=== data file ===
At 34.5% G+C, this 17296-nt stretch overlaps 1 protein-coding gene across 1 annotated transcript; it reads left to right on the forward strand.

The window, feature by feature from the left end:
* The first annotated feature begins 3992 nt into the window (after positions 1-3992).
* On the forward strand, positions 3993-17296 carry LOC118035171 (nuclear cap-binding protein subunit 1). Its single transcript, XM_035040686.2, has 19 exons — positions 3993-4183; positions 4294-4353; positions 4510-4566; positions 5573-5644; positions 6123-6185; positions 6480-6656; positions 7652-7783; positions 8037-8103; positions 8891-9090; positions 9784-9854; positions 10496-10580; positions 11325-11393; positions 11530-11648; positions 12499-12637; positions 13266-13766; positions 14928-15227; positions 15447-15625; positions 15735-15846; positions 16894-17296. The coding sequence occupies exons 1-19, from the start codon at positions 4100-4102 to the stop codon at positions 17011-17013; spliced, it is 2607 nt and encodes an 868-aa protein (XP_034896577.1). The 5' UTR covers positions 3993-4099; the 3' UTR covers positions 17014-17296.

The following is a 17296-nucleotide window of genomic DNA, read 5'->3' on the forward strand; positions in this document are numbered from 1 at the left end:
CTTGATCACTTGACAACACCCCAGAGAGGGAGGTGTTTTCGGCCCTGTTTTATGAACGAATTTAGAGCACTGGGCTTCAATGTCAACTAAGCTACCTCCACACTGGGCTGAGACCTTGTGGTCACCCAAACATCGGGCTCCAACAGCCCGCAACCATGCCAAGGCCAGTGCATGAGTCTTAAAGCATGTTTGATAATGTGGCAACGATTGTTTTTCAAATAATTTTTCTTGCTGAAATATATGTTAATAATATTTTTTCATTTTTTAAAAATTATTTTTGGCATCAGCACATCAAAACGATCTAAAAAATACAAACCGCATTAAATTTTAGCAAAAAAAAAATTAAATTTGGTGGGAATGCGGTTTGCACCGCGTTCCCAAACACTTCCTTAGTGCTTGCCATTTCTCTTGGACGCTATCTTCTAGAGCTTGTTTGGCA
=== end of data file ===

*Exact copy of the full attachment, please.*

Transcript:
At 34.5% G+C, this 17296-nt stretch overlaps 1 protein-coding gene across 1 annotated transcript; it reads left to right on the forward strand.

The window, feature by feature from the left end:
* The first annotated feature begins 3992 nt into the window (after positions 1-3992).
* On the forward strand, positions 3993-17296 carry LOC118035171 (nuclear cap-binding protein subunit 1). Its single transcript, XM_035040686.2, has 19 exons — positions 3993-4183; positions 4294-4353; positions 4510-4566; positions 5573-5644; positions 6123-6185; positions 6480-6656; positions 7652-7783; positions 8037-8103; positions 8891-9090; positions 9784-9854; positions 10496-10580; positions 11325-11393; positions 11530-11648; positions 12499-12637; positions 13266-13766; positions 14928-15227; positions 15447-15625; positions 15735-15846; positions 16894-17296. The coding sequence occupies exons 1-19, from the start codon at positions 4100-4102 to the stop codon at positions 17011-17013; spliced, it is 2607 nt and encodes an 868-aa protein (XP_034896577.1). The 5' UTR covers positions 3993-4099; the 3' UTR covers positions 17014-17296.

The following is a 17296-nucleotide window of genomic DNA, read 5'->3' on the forward strand; positions in this document are numbered from 1 at the left end:
CTTGATCACTTGACAACACCCCAGAGAGGGAGGTGTTTTCGGCCCTGTTTTATGAACGAATTTAGAGCACTGGGCTTCAATGTCAACTAAGCTACCTCCACACTGGGCTGAGACCTTGTGGTCACCCAAACATCGGGCTCCAACAGCCCGCAACCATGCCAAGGCCAGTGCATGAGTCTTAAAGCATGTTTGATAATGTGGCAACGATTGTTTTTCAAATAATTTTTCTTGCTGAAATATATGTTAATAATATTTTTTCATTTTTTAAAAATTATTTTTGGCATCAGCACATCAAAACGATCTAAAAAATACAAACCGCATTAAATTTTAGCAAAAAAAAAATTAAATTTGGTGGGAATGCGGTTTGCACCGCGTTCCCAAACACTTCCTTAGTGCTTGCCATTTCTCTTGGACGCTATCTTCTAGAGCTTGTTTGGCA